Why Kids Never Stop Moving: Neuroscience and a Student's Need to Move

Why Kids Never Stop Moving: Neuroscience and a Student’s Need to Move

Have you ever wondered why kids never stop moving? Suzanne Cresswell shares the neuroscience behind student's need for movement. This is one of the most popular posts we've aired on the 10 minute teacher and right now is a great time to remember what we know about movement and student academic and physical growth.

Why Kids Never Stop Moving: Neuroscience and a Student's Need to Move

Sponsor: In today’s challenging times, we know how critical it is to make sure kids are equipped with social and emotional learning skills to cope with the world around them. That's why I’m excited to highlight the WE Schools Program, made possible by The Allstate Foundation. It brings social and emotional learning together with service-learning, helping children build key skills such as resilience, empathy, perseverance and problem-solving. Whether you're an educator looking for ways to integrate SEL into your lesson planning, or a parent looking to support your kid's remote learning at home, go to WE.org/SEL for helpful educational resources and tips. Our friends at The Allstate Foundation and WE are committed to providing you with the resources you need to get started.

Learn why kids never stop moving

 

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Suzanne CresswellSuzanne Cresswell – Bio as Submitted

Suzanne Cresswell is an occupational and physical therapist who has worked with unique learners for over three decades. Suzanne works to educate and provide proven solutions and strategies to those that parent, instruct and work with unique learners. By creating an understanding of unique learners and their learning behavior, she helps parents, teachers and the students themselves find the ability in learning disability.

 

Disclosure of Material Connection: This is a sponsored podcast episode. The company who sponsored it compensated me via cash payment, gift, or something else of value to include a reference to their product. Regardless, I only recommend products or services I believe will be good for my readers and are from companies I can recommend. I am disclosing this in accordance with the Federal Trade Commission 16 CFR, Part 255: “Guides Concerning the Use of Endorsements and Testimonials in Advertising.”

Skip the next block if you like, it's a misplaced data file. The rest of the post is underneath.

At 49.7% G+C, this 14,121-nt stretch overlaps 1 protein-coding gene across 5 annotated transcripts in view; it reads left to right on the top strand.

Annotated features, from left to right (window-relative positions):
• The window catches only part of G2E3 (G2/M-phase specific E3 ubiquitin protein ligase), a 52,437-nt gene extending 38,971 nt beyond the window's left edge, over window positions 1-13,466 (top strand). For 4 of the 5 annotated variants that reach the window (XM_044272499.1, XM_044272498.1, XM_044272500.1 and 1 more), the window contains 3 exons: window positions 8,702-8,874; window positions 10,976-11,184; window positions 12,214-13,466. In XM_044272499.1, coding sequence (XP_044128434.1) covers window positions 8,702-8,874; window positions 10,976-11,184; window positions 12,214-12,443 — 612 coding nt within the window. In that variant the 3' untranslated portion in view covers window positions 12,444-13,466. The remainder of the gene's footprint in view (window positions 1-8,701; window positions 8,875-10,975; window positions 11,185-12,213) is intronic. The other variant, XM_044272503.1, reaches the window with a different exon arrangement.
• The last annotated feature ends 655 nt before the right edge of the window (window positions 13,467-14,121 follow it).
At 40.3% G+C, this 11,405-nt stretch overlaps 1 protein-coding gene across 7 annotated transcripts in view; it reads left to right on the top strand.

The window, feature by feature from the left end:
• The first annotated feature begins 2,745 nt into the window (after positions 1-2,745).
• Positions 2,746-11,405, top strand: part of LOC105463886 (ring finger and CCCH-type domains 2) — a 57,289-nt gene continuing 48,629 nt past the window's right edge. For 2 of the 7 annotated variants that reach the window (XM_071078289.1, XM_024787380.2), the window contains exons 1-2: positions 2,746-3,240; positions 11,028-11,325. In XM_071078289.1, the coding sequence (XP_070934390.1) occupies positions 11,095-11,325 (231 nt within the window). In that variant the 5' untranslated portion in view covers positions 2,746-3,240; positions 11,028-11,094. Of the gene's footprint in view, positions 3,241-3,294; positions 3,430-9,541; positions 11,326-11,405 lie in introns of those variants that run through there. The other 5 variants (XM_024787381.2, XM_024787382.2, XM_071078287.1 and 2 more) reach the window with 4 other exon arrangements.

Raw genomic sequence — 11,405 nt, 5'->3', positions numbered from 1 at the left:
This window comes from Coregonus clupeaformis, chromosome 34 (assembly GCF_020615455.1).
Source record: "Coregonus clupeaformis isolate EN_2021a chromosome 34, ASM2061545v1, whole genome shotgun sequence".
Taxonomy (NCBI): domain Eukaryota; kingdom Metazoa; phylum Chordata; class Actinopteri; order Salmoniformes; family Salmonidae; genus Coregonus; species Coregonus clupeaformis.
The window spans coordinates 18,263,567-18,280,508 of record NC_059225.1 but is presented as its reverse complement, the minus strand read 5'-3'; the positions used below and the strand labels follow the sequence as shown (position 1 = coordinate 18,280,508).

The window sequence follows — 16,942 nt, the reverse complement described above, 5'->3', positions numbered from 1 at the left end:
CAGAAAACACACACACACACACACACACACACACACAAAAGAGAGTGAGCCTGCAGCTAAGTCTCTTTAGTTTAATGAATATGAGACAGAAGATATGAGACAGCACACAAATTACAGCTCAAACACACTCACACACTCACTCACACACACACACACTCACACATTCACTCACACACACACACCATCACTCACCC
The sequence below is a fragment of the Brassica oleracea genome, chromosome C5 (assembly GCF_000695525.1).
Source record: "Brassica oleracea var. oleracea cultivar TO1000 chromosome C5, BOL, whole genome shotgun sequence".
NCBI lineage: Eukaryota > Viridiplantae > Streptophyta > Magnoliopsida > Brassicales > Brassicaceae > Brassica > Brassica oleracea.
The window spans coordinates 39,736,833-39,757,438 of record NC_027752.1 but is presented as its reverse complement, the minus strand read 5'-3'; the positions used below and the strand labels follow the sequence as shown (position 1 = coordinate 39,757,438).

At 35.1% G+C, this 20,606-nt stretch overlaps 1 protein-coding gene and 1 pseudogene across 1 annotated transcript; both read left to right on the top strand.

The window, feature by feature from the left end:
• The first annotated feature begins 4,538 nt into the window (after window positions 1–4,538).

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Vicki Davis

Vicki Davis

Vicki Davis is a full-time classroom teacher and IT Director in Georgia, USA. She is Mom of three, wife of one, and loves talking about the wise, transformational use of technology for teaching and doing good in the world. She hosts the 10 Minute Teacher Podcast which interviews teachers around the world about remarkable classroom practices to inspire and help teachers. Vicki focuses on what unites us -- a quest for truly remarkable life-changing teaching and learning. The goal of her work is to provide actionable, encouraging, relevant ideas for teachers that are grounded in the truth and shared with love. Vicki has been teaching since 2002 and blogging since 2005. Vicki has spoken around the world to inspire and help teachers reach their students. She is passionate about helping every child find purpose, passion, and meaning in life with a lifelong commitment to the joy and responsibility of learning. If you talk to Vicki for very long, she will encourage you to "Relate to Educate" or "innovate like a turtle" or to be "a remarkable teacher." She loves to talk to teachers who love their students and are trying to do their best. Twitter is her favorite place to share and she loves to make homemade sourdough bread and cinnamon rolls and enjoys running half marathons with her sisters. You can usually find her laughing with her students or digging into a book.

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1 comment

Reegan Zinkula September 8, 2020 - 4:11 pm

This was a wonderful post about we future teachers can do to keep their students motivated and focused. In every classroom, there are students who need a little more movement and hands on activities to stay focused and this post did a great job of explaining why young students act the way they do. This really opened my eyes to the “meaning” behind every brain break and movement. I am excited to incorporate more movement breaks into my classroom so my students brains are ready to learn and grow throughout the entire day!

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Vicki Davis writes The Cool Cat Teacher Blog for classroom teachers everywhere